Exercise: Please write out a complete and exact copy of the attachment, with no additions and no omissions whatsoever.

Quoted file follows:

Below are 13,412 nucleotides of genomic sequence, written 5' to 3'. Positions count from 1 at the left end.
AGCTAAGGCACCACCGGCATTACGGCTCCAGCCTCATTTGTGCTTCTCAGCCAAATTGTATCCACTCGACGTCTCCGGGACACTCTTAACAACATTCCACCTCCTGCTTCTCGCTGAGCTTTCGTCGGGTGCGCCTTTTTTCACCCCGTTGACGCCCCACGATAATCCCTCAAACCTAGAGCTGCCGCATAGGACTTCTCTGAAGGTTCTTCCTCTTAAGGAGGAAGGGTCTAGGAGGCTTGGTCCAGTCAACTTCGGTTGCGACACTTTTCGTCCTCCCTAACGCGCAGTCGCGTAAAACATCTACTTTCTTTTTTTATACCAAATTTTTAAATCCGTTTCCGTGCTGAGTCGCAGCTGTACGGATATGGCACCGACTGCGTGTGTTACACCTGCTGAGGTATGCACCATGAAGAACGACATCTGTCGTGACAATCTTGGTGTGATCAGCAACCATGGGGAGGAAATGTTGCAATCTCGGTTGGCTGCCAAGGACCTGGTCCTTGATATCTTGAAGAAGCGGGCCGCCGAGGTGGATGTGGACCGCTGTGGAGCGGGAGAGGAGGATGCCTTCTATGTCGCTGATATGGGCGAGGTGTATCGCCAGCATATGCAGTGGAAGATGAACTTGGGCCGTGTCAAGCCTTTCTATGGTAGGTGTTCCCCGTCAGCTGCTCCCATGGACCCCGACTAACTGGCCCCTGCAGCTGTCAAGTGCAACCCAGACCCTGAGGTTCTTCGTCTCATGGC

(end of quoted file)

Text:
Below are 13,412 nucleotides of genomic sequence, written 5' to 3'. Positions count from 1 at the left end.
AGCTAAGGCACCACCGGCATTACGGCTCCAGCCTCATTTGTGCTTCTCAGCCAAATTGTATCCACTCGACGTCTCCGGGACACTCTTAACAACATTCCACCTCCTGCTTCTCGCTGAGCTTTCGTCGGGTGCGCCTTTTTTCACCCCGTTGACGCCCCACGATAATCCCTCAAACCTAGAGCTGCCGCATAGGACTTCTCTGAAGGTTCTTCCTCTTAAGGAGGAAGGGTCTAGGAGGCTTGGTCCAGTCAACTTCGGTTGCGACACTTTTCGTCCTCCCTAACGCGCAGTCGCGTAAAACATCTACTTTCTTTTTTTATACCAAATTTTTAAATCCGTTTCCGTGCTGAGTCGCAGCTGTACGGATATGGCACCGACTGCGTGTGTTACACCTGCTGAGGTATGCACCATGAAGAACGACATCTGTCGTGACAATCTTGGTGTGATCAGCAACCATGGGGAGGAAATGTTGCAATCTCGGTTGGCTGCCAAGGACCTGGTCCTTGATATCTTGAAGAAGCGGGCCGCCGAGGTGGATGTGGACCGCTGTGGAGCGGGAGAGGAGGATGCCTTCTATGTCGCTGATATGGGCGAGGTGTATCGCCAGCATATGCAGTGGAAGATGAACTTGGGCCGTGTCAAGCCTTTCTATGGTAGGTGTTCCCCGTCAGCTGCTCCCATGGACCCCGACTAACTGGCCCCTGCAGCTGTCAAGTGCAACCCAGACCCTGAGGTTCTTCGTCTCATGGC